Last Updated: April 27, 2023
Surface marker buoys come in all colors and sizes and are simple to use as long as you follow the instructions. These are excellent safety gear additions for any diver. Even if you do not use them regularly for marking your diving location, they are a good idea to have on hand in case of an emergency.
Here are the six simple steps to using a surface marker buoy:
- Determine when to release the buoy.
- Check your surroundings before inflating your buoy.
- Inflate your buoy.
- Let your buoy float to the surface.
- Ascend from your dive and keep the buoy in place until you are picked up.
In this article, you will learn what a surface marker buoy is, when you use one, and the different types of surface marker buoys. You will also learn how to properly deploy a SMB, how to use a delayed surface marker buoy, and how to dry them off.
What is a Surface Marker Buoy in Diving?
A surface marker buoy (or SMB) is a portable inflatable buoy usually with an attached flag that can be deployed during a dive to notify surface traffic of your presence under the water. There are different designs and also different available colors to indicate the nature of the message you want to relay to the surface.
They are typically very brightly colored in order to be distinguishable from the surrounding water. Bigger ones can be more popular to use especially in areas known for choppier waters or lacking any surrounding landmark features.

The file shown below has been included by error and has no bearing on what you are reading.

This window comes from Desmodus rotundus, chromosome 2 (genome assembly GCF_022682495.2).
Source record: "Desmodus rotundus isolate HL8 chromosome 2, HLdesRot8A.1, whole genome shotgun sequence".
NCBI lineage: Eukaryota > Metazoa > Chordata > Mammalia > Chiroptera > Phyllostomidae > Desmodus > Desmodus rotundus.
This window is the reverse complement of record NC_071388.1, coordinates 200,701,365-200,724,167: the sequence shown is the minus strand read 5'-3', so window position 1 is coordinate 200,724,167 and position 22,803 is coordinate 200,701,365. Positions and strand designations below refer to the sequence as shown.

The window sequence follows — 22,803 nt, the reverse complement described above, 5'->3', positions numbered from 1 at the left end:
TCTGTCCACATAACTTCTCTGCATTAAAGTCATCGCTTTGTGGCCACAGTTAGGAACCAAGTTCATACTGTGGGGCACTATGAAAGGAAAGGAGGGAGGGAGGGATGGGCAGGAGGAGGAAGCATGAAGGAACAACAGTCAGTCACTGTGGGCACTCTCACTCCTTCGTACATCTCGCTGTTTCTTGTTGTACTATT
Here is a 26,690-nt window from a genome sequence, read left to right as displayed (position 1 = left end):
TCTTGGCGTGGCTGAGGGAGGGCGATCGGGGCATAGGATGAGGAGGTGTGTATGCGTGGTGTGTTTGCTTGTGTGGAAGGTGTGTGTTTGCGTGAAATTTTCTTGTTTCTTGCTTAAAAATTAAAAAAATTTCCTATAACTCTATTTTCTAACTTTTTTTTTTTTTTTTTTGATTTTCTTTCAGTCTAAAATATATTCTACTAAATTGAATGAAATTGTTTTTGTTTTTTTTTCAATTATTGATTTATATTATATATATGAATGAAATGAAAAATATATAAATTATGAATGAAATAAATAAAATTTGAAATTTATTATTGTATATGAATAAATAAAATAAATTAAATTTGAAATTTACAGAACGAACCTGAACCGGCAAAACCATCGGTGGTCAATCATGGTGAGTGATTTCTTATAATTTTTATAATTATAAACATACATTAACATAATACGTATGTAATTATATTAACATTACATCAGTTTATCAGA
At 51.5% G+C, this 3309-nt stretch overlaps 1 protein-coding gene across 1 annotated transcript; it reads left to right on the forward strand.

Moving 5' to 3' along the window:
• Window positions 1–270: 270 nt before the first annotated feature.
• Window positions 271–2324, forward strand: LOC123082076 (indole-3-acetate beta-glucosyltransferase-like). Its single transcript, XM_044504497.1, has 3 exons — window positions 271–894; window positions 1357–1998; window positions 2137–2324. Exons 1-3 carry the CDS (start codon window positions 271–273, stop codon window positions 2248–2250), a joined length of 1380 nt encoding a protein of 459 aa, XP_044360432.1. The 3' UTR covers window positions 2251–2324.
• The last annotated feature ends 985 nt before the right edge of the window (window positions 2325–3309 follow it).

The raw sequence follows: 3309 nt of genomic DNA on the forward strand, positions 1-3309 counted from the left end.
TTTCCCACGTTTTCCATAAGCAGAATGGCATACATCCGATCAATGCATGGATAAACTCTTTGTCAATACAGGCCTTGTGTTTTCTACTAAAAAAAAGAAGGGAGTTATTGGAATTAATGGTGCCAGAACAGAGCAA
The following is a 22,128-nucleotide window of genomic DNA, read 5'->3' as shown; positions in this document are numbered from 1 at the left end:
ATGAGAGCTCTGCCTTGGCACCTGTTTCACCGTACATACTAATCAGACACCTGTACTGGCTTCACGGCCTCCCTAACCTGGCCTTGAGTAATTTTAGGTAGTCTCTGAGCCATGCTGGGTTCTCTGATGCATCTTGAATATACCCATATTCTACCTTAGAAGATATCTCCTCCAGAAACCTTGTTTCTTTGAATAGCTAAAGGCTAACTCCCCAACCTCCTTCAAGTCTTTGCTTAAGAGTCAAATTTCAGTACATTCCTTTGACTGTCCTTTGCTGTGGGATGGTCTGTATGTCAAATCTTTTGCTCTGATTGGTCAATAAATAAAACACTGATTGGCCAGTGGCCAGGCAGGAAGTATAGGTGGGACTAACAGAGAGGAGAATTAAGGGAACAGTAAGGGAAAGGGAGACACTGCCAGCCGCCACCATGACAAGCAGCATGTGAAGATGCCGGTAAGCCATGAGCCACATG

When Should You Use a Surface Marker Buoy?
Surface marker buoys can be used for a number of reasons. One of the most common uses is to indicate to motorists or boats and other divers that you are diving in the area. This is a great safety to aid avoid accidents or collisions.
They can also alert others to your whereabouts. If you get lost from your group, especially if you’re diving in open water, it can help your group pinpoint your location. If you’re drift diving or drift snorkeling, having a surface marker buoy is essential for the boaters to locate where to pick you up when you’re done.
Some divers use it to help them ascend in a controlled manner or if they are diving in an area with a strong down current. The final reason for using a SMB is to indicate an emergency situation. They can be color coded according to the nature of the emergency so that surface support can respond appropriately.
Types of Surface Marker Buoys
Although there are many different brands that offer various options for colors, sizes, and designs, there are three main categories of surface marker buoys:
- open end
- closed end
- and delayed
Open end surface marker buoys have an open end that remains underwater while at the surface in order to stop air from escaping and the tube from deflating. These buoys are best to use when surface winds and waters are calm and predictable.
Closed end surface marker buoys are completely enclosed float tubes with an inlet valve to prevent air from getting out. These are best to use in rough choppy waters and are usually designed in brighter colors for easy sight recognition.